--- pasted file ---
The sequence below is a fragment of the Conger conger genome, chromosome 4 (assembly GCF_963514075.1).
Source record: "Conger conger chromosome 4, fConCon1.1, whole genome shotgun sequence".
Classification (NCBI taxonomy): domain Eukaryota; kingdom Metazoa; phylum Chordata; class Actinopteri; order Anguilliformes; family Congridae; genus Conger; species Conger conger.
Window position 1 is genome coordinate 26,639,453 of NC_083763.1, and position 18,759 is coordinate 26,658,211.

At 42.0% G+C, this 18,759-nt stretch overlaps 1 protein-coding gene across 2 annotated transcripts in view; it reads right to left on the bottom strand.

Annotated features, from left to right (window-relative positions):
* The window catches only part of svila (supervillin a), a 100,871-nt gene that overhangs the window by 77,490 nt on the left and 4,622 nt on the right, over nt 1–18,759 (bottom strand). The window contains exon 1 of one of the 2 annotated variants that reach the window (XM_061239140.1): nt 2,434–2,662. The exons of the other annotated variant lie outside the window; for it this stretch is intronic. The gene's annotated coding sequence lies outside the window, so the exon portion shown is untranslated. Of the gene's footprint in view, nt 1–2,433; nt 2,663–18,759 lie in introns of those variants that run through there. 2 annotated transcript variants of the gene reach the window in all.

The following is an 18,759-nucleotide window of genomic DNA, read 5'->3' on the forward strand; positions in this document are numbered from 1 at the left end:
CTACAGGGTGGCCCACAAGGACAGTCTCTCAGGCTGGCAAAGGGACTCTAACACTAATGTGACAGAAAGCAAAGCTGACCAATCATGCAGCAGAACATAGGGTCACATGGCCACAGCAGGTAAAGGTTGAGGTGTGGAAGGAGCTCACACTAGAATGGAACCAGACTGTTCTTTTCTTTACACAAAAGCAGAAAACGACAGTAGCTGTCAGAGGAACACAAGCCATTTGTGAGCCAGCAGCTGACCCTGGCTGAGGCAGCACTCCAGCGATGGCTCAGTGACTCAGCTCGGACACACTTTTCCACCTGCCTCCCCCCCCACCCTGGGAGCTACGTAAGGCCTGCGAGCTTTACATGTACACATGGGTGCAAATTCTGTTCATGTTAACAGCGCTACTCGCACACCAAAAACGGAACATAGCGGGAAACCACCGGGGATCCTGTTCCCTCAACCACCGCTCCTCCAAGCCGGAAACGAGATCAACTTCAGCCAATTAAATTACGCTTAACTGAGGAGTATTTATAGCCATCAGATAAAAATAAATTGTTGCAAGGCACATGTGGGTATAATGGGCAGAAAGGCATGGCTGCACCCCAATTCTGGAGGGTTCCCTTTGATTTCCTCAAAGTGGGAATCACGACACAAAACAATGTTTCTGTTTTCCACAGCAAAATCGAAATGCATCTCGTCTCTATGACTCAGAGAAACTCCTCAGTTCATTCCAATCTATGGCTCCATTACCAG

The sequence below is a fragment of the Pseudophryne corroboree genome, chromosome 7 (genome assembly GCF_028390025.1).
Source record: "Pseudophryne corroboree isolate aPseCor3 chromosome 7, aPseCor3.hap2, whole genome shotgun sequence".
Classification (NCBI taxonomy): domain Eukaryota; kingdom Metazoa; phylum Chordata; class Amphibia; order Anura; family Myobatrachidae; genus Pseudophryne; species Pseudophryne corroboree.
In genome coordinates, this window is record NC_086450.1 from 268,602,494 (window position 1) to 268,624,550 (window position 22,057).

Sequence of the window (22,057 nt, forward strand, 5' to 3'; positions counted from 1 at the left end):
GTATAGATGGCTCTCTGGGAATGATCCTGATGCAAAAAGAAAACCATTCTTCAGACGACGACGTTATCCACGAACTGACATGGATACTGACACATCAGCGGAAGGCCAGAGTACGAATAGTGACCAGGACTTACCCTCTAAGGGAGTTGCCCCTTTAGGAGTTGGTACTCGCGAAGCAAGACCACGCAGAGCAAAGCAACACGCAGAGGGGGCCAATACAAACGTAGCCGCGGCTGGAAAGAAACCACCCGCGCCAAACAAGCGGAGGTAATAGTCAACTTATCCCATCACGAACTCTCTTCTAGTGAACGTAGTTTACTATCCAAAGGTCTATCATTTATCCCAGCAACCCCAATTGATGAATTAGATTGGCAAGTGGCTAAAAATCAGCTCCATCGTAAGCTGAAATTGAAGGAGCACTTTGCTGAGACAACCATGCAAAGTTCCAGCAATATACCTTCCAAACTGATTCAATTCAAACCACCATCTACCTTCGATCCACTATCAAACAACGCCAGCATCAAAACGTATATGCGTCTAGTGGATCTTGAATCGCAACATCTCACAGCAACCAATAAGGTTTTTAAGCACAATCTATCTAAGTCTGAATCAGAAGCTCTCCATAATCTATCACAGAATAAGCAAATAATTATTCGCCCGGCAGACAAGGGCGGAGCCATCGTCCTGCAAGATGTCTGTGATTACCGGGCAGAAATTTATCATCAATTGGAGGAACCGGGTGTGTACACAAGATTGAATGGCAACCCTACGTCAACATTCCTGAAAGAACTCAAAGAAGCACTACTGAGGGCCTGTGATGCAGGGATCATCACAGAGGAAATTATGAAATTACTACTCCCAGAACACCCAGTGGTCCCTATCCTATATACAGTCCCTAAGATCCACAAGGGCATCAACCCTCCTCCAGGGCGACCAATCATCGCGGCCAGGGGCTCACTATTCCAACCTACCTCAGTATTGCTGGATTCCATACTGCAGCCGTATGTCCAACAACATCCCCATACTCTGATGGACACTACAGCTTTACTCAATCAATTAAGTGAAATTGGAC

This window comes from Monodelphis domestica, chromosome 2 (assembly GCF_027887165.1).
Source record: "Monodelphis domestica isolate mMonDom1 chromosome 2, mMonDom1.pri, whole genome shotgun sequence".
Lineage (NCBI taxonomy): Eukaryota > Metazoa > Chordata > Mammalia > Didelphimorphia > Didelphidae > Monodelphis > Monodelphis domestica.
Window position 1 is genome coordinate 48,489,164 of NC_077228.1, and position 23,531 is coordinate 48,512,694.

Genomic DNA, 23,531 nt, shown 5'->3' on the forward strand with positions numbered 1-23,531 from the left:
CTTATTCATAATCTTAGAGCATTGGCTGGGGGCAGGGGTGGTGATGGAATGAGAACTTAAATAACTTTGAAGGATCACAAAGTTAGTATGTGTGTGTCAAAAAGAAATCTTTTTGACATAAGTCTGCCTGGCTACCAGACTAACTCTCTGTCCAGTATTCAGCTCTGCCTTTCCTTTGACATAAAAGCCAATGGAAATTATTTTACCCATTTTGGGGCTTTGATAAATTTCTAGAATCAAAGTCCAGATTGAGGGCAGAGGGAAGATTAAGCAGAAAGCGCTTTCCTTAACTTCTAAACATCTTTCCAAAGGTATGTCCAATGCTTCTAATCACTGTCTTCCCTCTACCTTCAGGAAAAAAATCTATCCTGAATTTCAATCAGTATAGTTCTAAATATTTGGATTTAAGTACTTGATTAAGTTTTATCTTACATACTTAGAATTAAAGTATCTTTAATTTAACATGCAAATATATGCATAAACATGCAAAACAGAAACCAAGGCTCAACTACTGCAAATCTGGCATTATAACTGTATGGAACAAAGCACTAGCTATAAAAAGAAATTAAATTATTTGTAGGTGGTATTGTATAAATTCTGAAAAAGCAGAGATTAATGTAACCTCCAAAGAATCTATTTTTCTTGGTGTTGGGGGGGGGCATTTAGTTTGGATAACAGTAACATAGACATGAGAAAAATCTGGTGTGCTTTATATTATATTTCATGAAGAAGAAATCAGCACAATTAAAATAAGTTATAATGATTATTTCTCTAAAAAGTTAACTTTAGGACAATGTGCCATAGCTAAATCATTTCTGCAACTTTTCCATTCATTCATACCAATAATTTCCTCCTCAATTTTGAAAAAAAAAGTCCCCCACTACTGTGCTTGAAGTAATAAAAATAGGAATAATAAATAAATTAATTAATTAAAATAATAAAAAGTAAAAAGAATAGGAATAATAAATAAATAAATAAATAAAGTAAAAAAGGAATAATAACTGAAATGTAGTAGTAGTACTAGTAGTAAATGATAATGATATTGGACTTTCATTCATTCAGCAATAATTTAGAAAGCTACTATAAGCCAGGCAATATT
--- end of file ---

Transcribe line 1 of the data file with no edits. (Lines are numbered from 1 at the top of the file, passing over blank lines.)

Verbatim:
The sequence below is a fragment of the Conger conger genome, chromosome 4 (assembly GCF_963514075.1).